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|Spencer Geasey on His Early Experiences in Archeology - Presented at
the 2004 Annual Symposium in Archeology
||A long time ago, back in 1937, I found my first arrowhead.
I was 11 years old, this was in New York State, and the reason that I know
it was an arrowhead was that we had a retired professor who taught archeology
at a local college. He lived two blocks away, so I took it to his house.
He said it was a quartz Madison triangle point and that got me started
for the next several years. When I was 13 and 14 I was out every weekend
looking for Indian sites. I would find material and take it to Professor
Stearns and he would say. “Yes it’s an artifact or no it wasn’t.” and so
on. I really had an interest, and like Howard (McCord) said, I had a friend
my age, and we rode bicycles, we didn’t have a car, we were riding all
over 20 miles looking for Indian sites.
The material I collected from Long Island totaled over 400 artifacts
which, 2 years ago, I donated to the Long Island Archeological Society.
A lot of it was found in Queensboro, which is part of New York City,
but this was a long time ago.
Like Howard, I went into the service in World War II and took Basic
Training at Ft. Bragg, NC. One day we were out on maneuvers and were
going across this cotton field. I looked down and here’s Indian pottery
and points and everything. They said, “Dig in here. Dig a foxhole.” So
I dug a foxhole. No sooner had I finished digging that they said, “Move
out, we’re going to advance. I said, “I’d love to be able to look here
for about an hour in this field.” We ended up late in the day, five miles
from there and I couldn’t even find that site if I had to.
|When I left Ft Bragg they transferred me to Camp McCoy, WI.
Again, when we were out on maneuvers one day, overlooking a little stream,
they said, “Dig a foxhole.” I dug a foxhole and out rolled a point. I looked
along the bank and found several others. There was an Indian site there,
a hunting camp probably. I didn’t have time to dig the site so I gave it
to Howard. We moved too much in the infantry.
I moved to Maryland in 1945. I knew of sites before I moved here. I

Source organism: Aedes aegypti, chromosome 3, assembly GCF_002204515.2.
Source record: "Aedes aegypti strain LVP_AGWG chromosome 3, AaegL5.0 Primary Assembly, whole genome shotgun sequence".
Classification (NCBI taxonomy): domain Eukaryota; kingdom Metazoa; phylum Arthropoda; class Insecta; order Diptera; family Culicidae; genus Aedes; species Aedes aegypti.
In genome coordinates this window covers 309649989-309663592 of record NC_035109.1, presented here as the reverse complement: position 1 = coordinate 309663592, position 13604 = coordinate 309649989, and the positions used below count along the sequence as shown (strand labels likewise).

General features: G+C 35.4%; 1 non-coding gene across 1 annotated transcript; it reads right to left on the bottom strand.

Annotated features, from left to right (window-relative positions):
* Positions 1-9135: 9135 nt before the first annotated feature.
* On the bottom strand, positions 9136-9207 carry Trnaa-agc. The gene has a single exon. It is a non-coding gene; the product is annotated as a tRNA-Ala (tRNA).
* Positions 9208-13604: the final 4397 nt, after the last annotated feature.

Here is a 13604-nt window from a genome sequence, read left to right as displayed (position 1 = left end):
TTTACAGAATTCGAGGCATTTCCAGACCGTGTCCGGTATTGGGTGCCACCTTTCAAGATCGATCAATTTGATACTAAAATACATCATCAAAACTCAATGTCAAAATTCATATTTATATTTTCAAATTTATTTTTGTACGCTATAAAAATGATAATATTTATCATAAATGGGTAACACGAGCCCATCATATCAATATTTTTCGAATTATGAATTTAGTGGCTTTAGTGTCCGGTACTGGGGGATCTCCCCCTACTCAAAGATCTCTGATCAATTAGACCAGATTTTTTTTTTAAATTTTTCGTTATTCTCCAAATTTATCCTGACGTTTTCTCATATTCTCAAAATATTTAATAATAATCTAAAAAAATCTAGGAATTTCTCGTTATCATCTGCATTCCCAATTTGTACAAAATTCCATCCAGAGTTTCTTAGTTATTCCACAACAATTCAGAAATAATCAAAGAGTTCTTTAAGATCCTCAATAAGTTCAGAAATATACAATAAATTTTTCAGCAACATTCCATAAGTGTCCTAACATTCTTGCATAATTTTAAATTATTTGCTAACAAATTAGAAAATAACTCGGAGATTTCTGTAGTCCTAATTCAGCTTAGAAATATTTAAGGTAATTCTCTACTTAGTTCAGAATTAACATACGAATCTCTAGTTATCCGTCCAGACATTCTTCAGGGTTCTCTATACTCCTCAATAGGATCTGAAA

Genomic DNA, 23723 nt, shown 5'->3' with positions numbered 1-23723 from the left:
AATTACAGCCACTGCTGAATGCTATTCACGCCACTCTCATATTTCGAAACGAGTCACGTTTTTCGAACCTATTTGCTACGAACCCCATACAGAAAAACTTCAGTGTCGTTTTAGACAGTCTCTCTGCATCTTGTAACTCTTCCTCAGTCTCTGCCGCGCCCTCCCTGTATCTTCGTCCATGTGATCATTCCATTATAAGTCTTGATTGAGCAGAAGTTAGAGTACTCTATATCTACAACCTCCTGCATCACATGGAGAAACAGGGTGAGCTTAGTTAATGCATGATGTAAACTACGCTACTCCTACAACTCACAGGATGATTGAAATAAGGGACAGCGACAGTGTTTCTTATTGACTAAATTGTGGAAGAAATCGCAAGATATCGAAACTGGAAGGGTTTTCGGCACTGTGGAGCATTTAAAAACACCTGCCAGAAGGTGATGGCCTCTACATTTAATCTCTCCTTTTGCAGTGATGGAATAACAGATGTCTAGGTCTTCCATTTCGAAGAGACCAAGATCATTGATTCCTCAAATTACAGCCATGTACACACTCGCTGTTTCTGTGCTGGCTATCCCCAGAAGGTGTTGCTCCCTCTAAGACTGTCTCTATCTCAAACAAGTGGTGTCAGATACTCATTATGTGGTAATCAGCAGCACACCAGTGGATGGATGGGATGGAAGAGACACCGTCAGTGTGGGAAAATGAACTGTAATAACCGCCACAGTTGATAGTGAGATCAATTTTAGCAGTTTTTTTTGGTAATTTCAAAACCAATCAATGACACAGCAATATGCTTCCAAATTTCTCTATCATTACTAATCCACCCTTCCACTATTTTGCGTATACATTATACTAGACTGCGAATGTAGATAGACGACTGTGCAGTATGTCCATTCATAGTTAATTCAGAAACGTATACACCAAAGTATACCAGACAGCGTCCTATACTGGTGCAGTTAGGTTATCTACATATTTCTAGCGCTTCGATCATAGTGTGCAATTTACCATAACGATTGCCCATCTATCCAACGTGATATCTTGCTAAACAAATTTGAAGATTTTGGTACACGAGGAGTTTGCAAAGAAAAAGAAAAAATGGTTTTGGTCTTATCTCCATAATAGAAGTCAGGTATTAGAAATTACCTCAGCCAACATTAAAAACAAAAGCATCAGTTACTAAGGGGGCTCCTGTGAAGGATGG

had relatives in the Frederick area and for three summers I spent two
months each summer with relatives on the farm out near Lewistown. There
was a site out there called the “Mountaindale Site.” I didn’t find it,
but some of the local young fellows told me about it. You could go out
there after a rainstorm on a plowed cornfield and you could come out
with 35 or 40 points.
I was there one day and there were several boys, they were 14 years
(old) or so. They had these 3 inch Selby Bay points, they were beautiful,
complete points and they were tying them onto sticks, throwing them across
the creek and smashing them on the rocks. I almost cried. I said, “You
shouldn’t break those up! They should be saved.” They said, “Well, we
take them into Frederick and a man gives us a penney a piece for them.
And it’s not worth going ten miles into Frederick with them.”
I think that was our friend, Nick Yinger that was finding them. Anyway,
the Mountaindale site was quite a site. It had everything from early
archaic to right up to late woodland. The main part of the site was built
on in the 50’s. They built a general store and put up several small cottages
right on the site.
I also had another site on the Monocacy
near Walkersville, called the “Devilbiss Bridge” site. I had a cousin
who lived there and he farmed. I was out there fishing one day when I
asked, “Can I look in the cornfield?” He said, “Yeah.” Sure enough, it
was an Indian site, overlooking the Monocacy River. We found quite a
few points, some pottery, crude axes and so forth.
I actually got more interested in rockshelters, because in Frederick
County we have the mountains and rock formations and in the 50s, from
1951 on, I explored streams and areas for rockshelters. I probably
looked at 150 rockshelters around the county. Only 15 of them were
worth doing anything with. Some were not used, some may have too damp
in prehistoric times and they didn’t use them. I brought slides to
show you some of these rockshelters. Many of you have seen these slides
before, but I think they are good examples of what we have found in